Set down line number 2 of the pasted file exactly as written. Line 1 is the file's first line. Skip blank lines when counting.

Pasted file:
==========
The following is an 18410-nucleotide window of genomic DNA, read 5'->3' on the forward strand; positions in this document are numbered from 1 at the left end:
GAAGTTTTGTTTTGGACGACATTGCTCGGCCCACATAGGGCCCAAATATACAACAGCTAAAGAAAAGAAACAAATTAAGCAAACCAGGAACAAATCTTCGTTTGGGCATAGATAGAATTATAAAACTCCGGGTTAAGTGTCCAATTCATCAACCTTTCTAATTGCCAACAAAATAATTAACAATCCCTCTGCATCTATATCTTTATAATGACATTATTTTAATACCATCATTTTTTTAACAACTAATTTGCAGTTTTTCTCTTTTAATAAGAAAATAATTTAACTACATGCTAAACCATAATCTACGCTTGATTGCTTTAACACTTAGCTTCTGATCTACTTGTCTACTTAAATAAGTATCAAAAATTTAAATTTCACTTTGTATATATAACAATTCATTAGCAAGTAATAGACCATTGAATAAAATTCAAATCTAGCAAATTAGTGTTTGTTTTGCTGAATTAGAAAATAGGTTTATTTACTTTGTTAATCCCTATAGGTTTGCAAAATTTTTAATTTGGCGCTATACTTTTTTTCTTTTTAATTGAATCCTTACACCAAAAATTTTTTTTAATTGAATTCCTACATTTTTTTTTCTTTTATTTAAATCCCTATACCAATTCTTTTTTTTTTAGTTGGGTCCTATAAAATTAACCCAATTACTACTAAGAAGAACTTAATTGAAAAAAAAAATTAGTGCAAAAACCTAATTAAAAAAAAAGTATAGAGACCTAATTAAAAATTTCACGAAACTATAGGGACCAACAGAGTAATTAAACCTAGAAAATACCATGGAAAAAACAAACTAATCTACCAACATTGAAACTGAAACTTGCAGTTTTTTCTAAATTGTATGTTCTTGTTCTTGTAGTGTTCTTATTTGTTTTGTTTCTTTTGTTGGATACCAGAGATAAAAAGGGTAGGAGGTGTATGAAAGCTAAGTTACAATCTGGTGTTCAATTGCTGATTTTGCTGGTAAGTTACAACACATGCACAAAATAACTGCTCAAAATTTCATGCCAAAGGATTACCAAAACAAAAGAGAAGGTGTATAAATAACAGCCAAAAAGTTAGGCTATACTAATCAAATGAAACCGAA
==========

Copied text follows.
GAAGTTTTGTTTTGGACGACATTGCTCGGCCCACATAGGGCCCAAATATACAACAGCTAAAGAAAAGAAACAAATTAAGCAAACCAGGAACAAATCTTCGTTTGGGCATAGATAGAATTATAAAACTCCGGGTTAAGTGTCCAATTCATCAACCTTTCTAATTGCCAACAAAATAATTAACAATCCCTCTGCATCTATATCTTTATAATGACATTATTTTAATACCATCATTTTTTTAACAACTAATTTGCAGTTTTTCTCTTTTAATAAGAAAATAATTTAACTACATGCTAAACCATAATCTACGCTTGATTGCTTTAACACTTAGCTTCTGATCTACTTGTCTACTTAAATAAGTATCAAAAATTTAAATTTCACTTTGTATATATAACAATTCATTAGCAAGTAATAGACCATTGAATAAAATTCAAATCTAGCAAATTAGTGTTTGTTTTGCTGAATTAGAAAATAGGTTTATTTACTTTGTTAATCCCTATAGGTTTGCAAAATTTTTAATTTGGCGCTATACTTTTTTTCTTTTTAATTGAATCCTTACACCAAAAATTTTTTTTAATTGAATTCCTACATTTTTTTTTCTTTTATTTAAATCCCTATACCAATTCTTTTTTTTTTAGTTGGGTCCTATAAAATTAACCCAATTACTACTAAGAAGAACTTAATTGAAAAAAAAAATTAGTGCAAAAACCTAATTAAAAAAAAAGTATAGAGACCTAATTAAAAATTTCACGAAACTATAGGGACCAACAGAGTAATTAAACCTAGAAAATACCATGGAAAAAACAAACTAATCTACCAACATTGAAACTGAAACTTGCAGTTTTTTCTAAATTGTATGTTCTTGTTCTTGTAGTGTTCTTATTTGTTTTGTTTCTTTTGTTGGATACCAGAGATAAAAAGGGTAGGAGGTGTATGAAAGCTAAGTTACAATCTGGTGTTCAATTGCTGATTTTGCTGGTAAGTTACAACACATGCACAAAATAACTGCTCAAAATTTCATGCCAAAGGATTACCAAAACAAAAGAGAAGGTGTATAAATAACAGCCAAAAAGTTAGGCTATACTAATCAAATGAAACCGAA